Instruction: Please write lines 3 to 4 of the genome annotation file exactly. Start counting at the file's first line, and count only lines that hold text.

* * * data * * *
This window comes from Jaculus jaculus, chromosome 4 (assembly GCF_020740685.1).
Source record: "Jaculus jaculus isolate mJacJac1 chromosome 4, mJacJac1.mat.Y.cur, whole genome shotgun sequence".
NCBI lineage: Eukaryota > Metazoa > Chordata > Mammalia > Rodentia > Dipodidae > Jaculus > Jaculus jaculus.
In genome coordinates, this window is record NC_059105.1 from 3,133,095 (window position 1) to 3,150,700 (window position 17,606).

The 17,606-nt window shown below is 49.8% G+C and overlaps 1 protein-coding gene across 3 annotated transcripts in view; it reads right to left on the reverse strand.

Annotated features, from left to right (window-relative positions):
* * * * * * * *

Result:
NCBI lineage: Eukaryota > Metazoa > Chordata > Mammalia > Rodentia > Dipodidae > Jaculus > Jaculus jaculus.
In genome coordinates, this window is record NC_059105.1 from 3,133,095 (window position 1) to 3,150,700 (window position 17,606).